A native of Tarsus, the capital city in the Roman province of Cilicia, Paul wrote that he was "a Hebrew born of Hebrews", a Pharisee, and one who advanced in Judaism beyond many of his peers. He zealously persecuted the early followers of Jesus of Nazareth and violently tried to destroy the newly forming Christian church. Paul's dramatic conversion on the road to Damascus radically changed the course of his life.
In a catholic sense, the term "saint" refers to any spiritually saved person—however, since the 10th century, the title "Saint" is reserved for those who have been officially recognised by the Church for outstanding Christian service and conduct. In the days when the Church of England was in union with Rome, recognition was in the form of canonisation. Those martyrs and confessors given the title traditionally, prior to the establishment of the canonisation process or since the break with Rome, are generally still considered both "saints" and "Saints". The title "Hero" is sometimes used as well, more often to refer to those Saints who have lived and died since the time of the Reformation.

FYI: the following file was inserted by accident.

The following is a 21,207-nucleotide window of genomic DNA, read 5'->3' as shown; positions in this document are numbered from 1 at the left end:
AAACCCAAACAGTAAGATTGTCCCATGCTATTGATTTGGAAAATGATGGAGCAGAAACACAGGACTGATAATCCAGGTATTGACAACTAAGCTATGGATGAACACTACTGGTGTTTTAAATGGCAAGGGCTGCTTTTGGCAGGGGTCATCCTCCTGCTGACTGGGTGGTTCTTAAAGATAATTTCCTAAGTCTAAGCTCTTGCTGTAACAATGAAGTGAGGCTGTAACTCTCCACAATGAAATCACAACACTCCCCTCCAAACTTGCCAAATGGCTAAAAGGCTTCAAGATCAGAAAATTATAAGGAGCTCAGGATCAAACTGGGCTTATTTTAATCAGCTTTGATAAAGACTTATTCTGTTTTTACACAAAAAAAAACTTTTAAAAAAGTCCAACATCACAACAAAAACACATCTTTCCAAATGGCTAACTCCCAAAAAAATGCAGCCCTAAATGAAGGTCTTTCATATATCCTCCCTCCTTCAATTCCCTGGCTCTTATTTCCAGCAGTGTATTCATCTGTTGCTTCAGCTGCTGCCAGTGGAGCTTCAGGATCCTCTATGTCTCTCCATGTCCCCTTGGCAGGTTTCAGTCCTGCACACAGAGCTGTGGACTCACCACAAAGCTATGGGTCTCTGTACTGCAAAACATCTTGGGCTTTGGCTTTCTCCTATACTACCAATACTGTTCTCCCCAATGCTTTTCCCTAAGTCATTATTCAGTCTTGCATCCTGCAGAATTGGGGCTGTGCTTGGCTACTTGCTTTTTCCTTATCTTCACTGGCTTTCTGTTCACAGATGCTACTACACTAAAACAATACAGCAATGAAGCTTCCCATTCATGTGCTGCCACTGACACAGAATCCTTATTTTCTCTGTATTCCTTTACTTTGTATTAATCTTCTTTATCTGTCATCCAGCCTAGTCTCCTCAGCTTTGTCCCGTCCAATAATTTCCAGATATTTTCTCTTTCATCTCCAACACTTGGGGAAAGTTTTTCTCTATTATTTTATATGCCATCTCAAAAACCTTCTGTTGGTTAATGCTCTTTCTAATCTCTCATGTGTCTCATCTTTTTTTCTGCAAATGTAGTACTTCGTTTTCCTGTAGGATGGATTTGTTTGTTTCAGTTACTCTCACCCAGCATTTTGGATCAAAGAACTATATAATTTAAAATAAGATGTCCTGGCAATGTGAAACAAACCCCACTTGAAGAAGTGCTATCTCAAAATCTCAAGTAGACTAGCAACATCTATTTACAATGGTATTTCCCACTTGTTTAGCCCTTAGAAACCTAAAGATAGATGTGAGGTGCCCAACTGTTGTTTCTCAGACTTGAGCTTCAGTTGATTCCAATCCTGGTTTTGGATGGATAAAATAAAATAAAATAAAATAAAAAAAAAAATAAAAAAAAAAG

The provinces of the Anglican Communion commemorate many of the same saints as those in the Roman Catholic calendar of saints, often on the same days. In some cases, the Anglican Calendars have retained traditional feasts that the Roman Catholic Church has abolished or moved.